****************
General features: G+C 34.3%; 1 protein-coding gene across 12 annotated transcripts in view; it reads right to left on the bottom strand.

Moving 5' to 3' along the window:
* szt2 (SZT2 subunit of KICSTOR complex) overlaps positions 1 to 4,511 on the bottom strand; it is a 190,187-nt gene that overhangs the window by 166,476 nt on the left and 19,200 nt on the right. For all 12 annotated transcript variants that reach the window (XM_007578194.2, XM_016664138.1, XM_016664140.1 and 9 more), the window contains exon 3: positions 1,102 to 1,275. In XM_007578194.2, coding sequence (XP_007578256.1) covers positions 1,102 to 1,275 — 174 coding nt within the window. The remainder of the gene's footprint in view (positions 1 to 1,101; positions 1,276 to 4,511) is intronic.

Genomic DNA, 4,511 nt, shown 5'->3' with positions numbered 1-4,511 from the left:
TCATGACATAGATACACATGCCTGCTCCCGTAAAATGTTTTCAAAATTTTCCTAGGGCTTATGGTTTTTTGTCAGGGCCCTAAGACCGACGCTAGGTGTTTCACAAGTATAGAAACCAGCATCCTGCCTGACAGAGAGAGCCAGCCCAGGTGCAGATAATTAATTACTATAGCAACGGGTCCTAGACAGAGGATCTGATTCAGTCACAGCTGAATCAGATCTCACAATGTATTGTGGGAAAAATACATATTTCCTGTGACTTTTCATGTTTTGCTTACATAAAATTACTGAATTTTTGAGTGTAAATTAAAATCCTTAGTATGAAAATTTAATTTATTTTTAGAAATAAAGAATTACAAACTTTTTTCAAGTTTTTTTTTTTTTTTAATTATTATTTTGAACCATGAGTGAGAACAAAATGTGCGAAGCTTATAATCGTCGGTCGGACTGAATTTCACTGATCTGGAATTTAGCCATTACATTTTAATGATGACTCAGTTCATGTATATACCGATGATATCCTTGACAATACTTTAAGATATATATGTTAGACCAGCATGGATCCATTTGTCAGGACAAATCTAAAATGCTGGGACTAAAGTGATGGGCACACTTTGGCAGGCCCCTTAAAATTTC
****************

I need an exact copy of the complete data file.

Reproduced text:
General features: G+C 34.3%; 1 protein-coding gene across 12 annotated transcripts in view; it reads right to left on the bottom strand.

Moving 5' to 3' along the window:
* szt2 (SZT2 subunit of KICSTOR complex) overlaps positions 1 to 4,511 on the bottom strand; it is a 190,187-nt gene that overhangs the window by 166,476 nt on the left and 19,200 nt on the right. For all 12 annotated transcript variants that reach the window (XM_007578194.2, XM_016664138.1, XM_016664140.1 and 9 more), the window contains exon 3: positions 1,102 to 1,275. In XM_007578194.2, coding sequence (XP_007578256.1) covers positions 1,102 to 1,275 — 174 coding nt within the window. The remainder of the gene's footprint in view (positions 1 to 1,101; positions 1,276 to 4,511) is intronic.

Genomic DNA, 4,511 nt, shown 5'->3' with positions numbered 1-4,511 from the left:
TCATGACATAGATACACATGCCTGCTCCCGTAAAATGTTTTCAAAATTTTCCTAGGGCTTATGGTTTTTTGTCAGGGCCCTAAGACCGACGCTAGGTGTTTCACAAGTATAGAAACCAGCATCCTGCCTGACAGAGAGAGCCAGCCCAGGTGCAGATAATTAATTACTATAGCAACGGGTCCTAGACAGAGGATCTGATTCAGTCACAGCTGAATCAGATCTCACAATGTATTGTGGGAAAAATACATATTTCCTGTGACTTTTCATGTTTTGCTTACATAAAATTACTGAATTTTTGAGTGTAAATTAAAATCCTTAGTATGAAAATTTAATTTATTTTTAGAAATAAAGAATTACAAACTTTTTTCAAGTTTTTTTTTTTTTTTAATTATTATTTTGAACCATGAGTGAGAACAAAATGTGCGAAGCTTATAATCGTCGGTCGGACTGAATTTCACTGATCTGGAATTTAGCCATTACATTTTAATGATGACTCAGTTCATGTATATACCGATGATATCCTTGACAATACTTTAAGATATATATGTTAGACCAGCATGGATCCATTTGTCAGGACAAATCTAAAATGCTGGGACTAAAGTGATGGGCACACTTTGGCAGGCCCCTTAAAATTTC